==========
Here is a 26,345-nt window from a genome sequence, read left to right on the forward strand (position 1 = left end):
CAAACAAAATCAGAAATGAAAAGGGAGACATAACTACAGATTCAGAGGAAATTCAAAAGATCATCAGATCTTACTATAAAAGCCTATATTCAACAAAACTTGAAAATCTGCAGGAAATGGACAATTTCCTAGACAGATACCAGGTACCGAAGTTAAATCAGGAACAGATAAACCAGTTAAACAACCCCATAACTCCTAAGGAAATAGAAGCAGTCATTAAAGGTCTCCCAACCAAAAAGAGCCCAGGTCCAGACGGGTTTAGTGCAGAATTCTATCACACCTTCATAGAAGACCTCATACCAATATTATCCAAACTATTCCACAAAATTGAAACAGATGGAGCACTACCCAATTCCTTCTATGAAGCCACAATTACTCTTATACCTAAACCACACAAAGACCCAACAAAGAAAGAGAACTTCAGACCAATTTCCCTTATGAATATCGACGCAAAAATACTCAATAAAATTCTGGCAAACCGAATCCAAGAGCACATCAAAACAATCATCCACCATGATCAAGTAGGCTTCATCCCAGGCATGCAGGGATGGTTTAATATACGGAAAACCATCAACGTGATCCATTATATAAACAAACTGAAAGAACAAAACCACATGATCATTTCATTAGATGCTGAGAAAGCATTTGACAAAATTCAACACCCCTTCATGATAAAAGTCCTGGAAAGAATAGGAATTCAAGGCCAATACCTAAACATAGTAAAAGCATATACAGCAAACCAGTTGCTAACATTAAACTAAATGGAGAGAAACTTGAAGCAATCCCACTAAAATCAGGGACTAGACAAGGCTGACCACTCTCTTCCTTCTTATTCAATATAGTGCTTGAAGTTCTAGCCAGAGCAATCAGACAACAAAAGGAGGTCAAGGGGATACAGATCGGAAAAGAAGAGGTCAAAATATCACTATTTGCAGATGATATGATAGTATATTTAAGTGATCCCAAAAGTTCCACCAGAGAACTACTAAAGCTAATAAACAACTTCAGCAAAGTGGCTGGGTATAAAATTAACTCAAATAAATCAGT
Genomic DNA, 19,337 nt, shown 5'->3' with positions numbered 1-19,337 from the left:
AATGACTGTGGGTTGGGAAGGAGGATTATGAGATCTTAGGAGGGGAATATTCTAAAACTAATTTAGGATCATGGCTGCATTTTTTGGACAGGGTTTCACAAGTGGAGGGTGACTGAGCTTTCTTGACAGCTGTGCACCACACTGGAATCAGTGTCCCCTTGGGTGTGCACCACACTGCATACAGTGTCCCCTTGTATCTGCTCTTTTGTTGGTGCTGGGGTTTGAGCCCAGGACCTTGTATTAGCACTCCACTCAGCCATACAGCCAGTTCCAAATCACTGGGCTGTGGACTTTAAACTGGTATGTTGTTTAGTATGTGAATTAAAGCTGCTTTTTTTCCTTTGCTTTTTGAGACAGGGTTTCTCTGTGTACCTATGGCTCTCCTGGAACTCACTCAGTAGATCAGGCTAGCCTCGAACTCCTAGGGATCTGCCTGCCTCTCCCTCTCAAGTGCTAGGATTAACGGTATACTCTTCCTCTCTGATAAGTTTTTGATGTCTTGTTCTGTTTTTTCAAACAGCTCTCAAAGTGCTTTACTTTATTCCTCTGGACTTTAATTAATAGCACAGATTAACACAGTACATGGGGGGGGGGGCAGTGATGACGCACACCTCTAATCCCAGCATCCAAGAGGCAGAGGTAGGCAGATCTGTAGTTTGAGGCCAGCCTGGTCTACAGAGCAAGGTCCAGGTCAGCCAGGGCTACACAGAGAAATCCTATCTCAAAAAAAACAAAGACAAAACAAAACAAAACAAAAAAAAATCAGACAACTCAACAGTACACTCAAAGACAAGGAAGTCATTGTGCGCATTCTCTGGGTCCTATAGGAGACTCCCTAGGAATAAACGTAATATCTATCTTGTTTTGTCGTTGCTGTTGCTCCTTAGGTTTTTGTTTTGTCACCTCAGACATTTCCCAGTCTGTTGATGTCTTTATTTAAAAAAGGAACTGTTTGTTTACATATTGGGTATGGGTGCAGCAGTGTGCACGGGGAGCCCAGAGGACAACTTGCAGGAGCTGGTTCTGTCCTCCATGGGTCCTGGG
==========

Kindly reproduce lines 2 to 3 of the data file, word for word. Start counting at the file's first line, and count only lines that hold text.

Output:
CAAACAAAATCAGAAATGAAAAGGGAGACATAACTACAGATTCAGAGGAAATTCAAAAGATCATCAGATCTTACTATAAAAGCCTATATTCAACAAAACTTGAAAATCTGCAGGAAATGGACAATTTCCTAGACAGATACCAGGTACCGAAGTTAAATCAGGAACAGATAAACCAGTTAAACAACCCCATAACTCCTAAGGAAATAGAAGCAGTCATTAAAGGTCTCCCAACCAAAAAGAGCCCAGGTCCAGACGGGTTTAGTGCAGAATTCTATCACACCTTCATAGAAGACCTCATACCAATATTATCCAAACTATTCCACAAAATTGAAACAGATGGAGCACTACCCAATTCCTTCTATGAAGCCACAATTACTCTTATACCTAAACCACACAAAGACCCAACAAAGAAAGAGAACTTCAGACCAATTTCCCTTATGAATATCGACGCAAAAATACTCAATAAAATTCTGGCAAACCGAATCCAAGAGCACATCAAAACAATCATCCACCATGATCAAGTAGGCTTCATCCCAGGCATGCAGGGATGGTTTAATATACGGAAAACCATCAACGTGATCCATTATATAAACAAACTGAAAGAACAAAACCACATGATCATTTCATTAGATGCTGAGAAAGCATTTGACAAAATTCAACACCCCTTCATGATAAAAGTCCTGGAAAGAATAGGAATTCAAGGCCAATACCTAAACATAGTAAAAGCATATACAGCAAACCAGTTGCTAACATTAAACTAAATGGAGAGAAACTTGAAGCAATCCCACTAAAATCAGGGACTAGACAAGGCTGACCACTCTCTTCCTTCTTATTCAATATAGTGCTTGAAGTTCTAGCCAGAGCAATCAGACAACAAAAGGAGGTCAAGGGGATACAGATCGGAAAAGAAGAGGTCAAAATATCACTATTTGCAGATGATATGATAGTATATTTAAGTGATCCCAAAAGTTCCACCAGAGAACTACTAAAGCTAATAAACAACTTCAGCAAAGTGGCTGGGTATAAAATTAACTCAAATAAATCAGT
Genomic DNA, 19,337 nt, shown 5'->3' with positions numbered 1-19,337 from the left: